Insights into the evolutionary history of Japanese encephalitis virus (JEV) based on whole-genome sequences comprising the five genotypes

Xiaoyan Gao, Hong Liu, Minghua Li, Shihong Fu, Guodong Liang

Research output: Contribution to journalArticlepeer-review

44 Scopus citations

Abstract

Background: Japanese encephalitis virus (JEV) is the etiological agent of Japanese encephalitis (JE), one of the most serious viral encephalitis worldwide. Five genotypes have been classified based on phylogenetic analysis of the viral envelope gene or the complete genome. Previous studies based on four genotypes have reported that in evolutionary terms, genotype 1 JEV is the most recent lineage. However, until now, no systematic phylogenetic analysis was reported based on whole genomic sequence of all five JEV genotypes. Findings: In this study, phylogenetic analysis using Bayesian Markov chain Monte Carlo simulations was conducted on the whole genomic sequences of all five genotypes of JEV. The results showed that the most recent common ancestor (TMRCA) for JEV is estimated to have occurred 3255 years ago (95% highest posterior density [HPD], -978 to-6125 years). Chronologically, this ancestral lineage diverged to produce five recognized virus genotypes in the sequence 5, 4, 3, 2 and 1. Population dynamics analysis indicated that the genetic diversity of the virus peaked during the following two periods: 1930-1960 and 1980-1990, and the population diversity of JEV remained relatively high after 2000. Conclusions: Genotype 5 is the earliest recognized JEV lineage, and the genetic diversity of JEV has remained high since 2000.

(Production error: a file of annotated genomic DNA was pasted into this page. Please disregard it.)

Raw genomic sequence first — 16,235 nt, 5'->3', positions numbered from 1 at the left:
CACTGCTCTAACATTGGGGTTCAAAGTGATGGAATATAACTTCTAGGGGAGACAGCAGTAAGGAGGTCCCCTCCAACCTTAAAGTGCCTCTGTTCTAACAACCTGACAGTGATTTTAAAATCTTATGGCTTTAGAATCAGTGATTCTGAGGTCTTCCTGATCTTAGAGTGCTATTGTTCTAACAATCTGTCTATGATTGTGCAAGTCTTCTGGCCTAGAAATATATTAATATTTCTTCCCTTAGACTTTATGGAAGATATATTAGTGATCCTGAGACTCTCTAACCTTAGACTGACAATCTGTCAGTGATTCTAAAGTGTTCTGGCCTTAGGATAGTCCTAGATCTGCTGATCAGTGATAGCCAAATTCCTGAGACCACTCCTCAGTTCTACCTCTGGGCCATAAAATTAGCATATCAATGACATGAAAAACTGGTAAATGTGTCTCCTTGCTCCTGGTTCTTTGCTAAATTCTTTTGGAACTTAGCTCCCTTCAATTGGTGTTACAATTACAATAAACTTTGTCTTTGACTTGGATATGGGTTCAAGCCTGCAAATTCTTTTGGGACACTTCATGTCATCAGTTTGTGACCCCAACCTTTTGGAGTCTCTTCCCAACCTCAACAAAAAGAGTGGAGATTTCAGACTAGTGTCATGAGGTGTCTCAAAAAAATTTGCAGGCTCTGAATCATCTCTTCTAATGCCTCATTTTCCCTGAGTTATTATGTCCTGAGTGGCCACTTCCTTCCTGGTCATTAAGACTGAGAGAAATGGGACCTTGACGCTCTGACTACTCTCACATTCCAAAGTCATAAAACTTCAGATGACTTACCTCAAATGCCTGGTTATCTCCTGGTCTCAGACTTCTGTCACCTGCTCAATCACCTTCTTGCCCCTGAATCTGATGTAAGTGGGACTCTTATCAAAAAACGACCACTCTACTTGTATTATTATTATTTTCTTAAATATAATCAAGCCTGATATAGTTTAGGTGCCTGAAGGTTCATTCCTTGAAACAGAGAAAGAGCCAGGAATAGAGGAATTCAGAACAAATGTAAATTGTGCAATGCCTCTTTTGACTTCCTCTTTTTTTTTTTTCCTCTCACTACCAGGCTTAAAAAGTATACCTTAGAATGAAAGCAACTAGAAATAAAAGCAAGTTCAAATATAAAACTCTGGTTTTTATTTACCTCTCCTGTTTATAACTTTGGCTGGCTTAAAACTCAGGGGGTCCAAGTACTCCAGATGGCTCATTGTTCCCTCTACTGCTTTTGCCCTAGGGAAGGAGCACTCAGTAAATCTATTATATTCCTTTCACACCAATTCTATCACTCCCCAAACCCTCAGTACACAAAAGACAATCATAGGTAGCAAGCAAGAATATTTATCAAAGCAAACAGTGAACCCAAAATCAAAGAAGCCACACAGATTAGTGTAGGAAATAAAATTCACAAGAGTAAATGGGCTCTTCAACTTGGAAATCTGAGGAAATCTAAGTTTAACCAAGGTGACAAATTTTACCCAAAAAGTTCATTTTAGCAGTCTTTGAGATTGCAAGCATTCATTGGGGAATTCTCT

Original languageEnglish (US)
Article number43
JournalVirology journal
Volume12
Issue number1
DOIs
StatePublished - Mar 14 2015
Externally publishedYes

Keywords

  • Genetic diversity
  • Genotype
  • Japanese encephalitis virus

ASJC Scopus subject areas

  • Virology
  • Infectious Diseases

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